Legislative Assembly for the ACT: 2000 Week 1 Hansard (15 February) . . Page.. 1..
MR SPEAKER (Mr Cornwell) took the chair at 10.30 am and asked members to stand in silence and pray or reflect on their responsibilities to the people of the Australian Capital Territory.
MR QUINLAN (10.33): Happy New Year to everybody. Mr Speaker, pursuant to order, I present Finance Report No. 4 of the Standing Committee on Finance and Public Administration (incorporating the Public Accounts Committee), entitled "Report on Chief Minister's Department Annual and Financial Reports 1998-99 and Legislative Assembly Secretariat Annual and Financial Reports 1998-99", together with extracts of the minutes of proceedings. I move:
That the report be noted.
I guess this is a first. This is the first report by a standing committee on the annual reports of some parts of the administration as compared to the previous Estimates Committee review of the annual reports in total. I believe the system that now prevails is less than adequate and probably not as effective in terms of coordinated analysis of what the administration has done and what the Government has done and a coordinated response and a coordinated overall summary of the Government's performance as against budgets and as against promises and commitments.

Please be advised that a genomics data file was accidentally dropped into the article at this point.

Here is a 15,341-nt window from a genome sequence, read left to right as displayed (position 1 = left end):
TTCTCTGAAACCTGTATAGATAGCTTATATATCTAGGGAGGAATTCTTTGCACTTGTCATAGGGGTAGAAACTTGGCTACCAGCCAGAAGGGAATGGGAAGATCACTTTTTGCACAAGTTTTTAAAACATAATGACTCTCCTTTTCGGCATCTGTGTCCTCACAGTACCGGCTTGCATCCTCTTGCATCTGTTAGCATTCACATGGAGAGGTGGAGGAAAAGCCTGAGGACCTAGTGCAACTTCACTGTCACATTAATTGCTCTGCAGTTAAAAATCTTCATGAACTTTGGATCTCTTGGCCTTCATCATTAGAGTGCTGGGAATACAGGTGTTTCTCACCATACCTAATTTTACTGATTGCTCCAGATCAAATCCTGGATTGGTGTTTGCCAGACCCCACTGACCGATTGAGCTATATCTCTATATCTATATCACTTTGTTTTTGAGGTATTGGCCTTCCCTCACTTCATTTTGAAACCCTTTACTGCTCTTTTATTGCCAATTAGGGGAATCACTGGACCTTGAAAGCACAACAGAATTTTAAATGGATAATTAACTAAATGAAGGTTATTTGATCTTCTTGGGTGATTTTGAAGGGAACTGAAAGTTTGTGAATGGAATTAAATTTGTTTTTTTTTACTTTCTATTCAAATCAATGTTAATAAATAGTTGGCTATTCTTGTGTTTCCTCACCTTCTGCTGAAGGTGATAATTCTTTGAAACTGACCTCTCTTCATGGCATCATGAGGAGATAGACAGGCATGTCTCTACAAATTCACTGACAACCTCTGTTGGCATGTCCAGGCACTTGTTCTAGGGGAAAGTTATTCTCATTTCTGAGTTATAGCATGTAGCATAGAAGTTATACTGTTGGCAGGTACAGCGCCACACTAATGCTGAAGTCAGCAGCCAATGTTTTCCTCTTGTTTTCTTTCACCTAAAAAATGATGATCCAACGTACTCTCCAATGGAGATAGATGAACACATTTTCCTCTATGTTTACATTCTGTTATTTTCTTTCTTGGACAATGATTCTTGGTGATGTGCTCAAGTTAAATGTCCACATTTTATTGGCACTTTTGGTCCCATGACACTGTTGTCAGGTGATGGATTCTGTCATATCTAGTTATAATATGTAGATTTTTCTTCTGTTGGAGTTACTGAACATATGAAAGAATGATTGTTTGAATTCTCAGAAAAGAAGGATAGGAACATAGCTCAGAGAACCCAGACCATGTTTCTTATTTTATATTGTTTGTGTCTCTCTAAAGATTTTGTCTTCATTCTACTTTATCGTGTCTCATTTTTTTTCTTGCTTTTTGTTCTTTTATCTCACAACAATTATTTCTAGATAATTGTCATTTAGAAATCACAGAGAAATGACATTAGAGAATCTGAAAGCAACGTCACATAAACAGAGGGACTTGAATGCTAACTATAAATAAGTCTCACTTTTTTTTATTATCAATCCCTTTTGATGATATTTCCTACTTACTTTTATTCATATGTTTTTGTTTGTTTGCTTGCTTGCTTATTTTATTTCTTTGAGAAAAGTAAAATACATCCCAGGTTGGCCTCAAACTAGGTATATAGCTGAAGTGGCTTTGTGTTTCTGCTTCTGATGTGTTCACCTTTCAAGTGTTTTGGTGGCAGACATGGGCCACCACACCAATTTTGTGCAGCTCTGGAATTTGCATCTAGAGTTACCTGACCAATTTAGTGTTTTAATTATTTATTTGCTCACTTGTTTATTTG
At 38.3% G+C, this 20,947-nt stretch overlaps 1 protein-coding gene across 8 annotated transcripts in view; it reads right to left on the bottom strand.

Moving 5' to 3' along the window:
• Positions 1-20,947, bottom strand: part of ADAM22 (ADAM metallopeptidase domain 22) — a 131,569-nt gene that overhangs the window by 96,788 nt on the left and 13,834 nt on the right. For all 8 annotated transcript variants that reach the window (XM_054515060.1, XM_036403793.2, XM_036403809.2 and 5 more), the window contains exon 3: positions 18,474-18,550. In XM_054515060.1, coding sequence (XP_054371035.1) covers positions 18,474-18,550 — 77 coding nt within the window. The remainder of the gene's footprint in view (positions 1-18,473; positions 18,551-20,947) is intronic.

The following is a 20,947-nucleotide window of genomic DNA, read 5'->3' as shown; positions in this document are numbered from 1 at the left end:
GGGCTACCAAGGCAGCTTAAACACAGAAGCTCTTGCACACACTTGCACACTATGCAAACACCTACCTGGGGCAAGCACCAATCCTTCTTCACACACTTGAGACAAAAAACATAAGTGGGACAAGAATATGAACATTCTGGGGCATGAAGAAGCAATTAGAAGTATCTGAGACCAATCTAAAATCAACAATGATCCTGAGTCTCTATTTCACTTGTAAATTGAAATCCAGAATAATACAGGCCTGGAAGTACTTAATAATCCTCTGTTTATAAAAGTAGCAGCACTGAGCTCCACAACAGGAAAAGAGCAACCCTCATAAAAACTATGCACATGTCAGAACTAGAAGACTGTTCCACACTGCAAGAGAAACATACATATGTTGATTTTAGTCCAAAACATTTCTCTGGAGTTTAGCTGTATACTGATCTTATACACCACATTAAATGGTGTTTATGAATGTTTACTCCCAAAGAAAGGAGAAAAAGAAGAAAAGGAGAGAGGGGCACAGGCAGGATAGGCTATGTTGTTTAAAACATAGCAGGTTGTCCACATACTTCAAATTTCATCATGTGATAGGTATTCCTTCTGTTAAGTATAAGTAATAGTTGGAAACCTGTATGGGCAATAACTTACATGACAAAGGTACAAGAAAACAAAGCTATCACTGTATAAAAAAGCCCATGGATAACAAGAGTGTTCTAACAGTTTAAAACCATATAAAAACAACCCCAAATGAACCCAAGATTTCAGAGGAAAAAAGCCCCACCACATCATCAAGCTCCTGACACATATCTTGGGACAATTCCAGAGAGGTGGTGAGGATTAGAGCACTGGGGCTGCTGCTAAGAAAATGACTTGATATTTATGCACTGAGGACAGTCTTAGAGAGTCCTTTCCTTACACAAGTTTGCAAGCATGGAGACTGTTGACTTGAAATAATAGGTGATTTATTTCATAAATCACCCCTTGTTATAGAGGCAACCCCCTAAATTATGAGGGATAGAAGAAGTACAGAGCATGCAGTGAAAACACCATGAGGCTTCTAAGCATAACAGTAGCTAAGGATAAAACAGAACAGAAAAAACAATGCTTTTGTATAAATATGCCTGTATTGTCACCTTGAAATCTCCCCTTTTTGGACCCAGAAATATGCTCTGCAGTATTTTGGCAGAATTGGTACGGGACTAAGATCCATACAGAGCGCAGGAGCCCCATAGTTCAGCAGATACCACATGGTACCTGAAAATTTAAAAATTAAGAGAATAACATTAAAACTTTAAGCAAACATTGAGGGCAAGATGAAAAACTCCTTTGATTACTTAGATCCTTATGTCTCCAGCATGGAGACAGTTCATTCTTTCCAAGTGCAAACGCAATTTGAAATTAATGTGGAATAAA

It may be a good thing from the Government's perspective to divide annual reports into heaps and spread them amongst the standing committees - a divide and conquer process - but I think it is fairly evident that open government would be better served by having some order to the catalogue of the Government's performance and, I am afraid to say, a catalogue of the Government's cock-ups.
The Finance and Public Administration Committee spent some time attempting to decipher information in annual reports. Quite obviously, the annual report of any corporation is a picture of the work of that body cast in the best light possible within the confines of accounting standards and accounting practice.
In relation to the annual reports that the committee reviewed, I would like to make a few comments. The committee noted that, although the budget process is replete with key result areas that the Government has set itself, even our own Chief Minister conceded that the Government has failed in meeting many of the key result areas that are contained in the budget. That underscores the point that I made earlier that we need some better, coordinated approach to the review of annual reports such as, I suggest to this Assembly,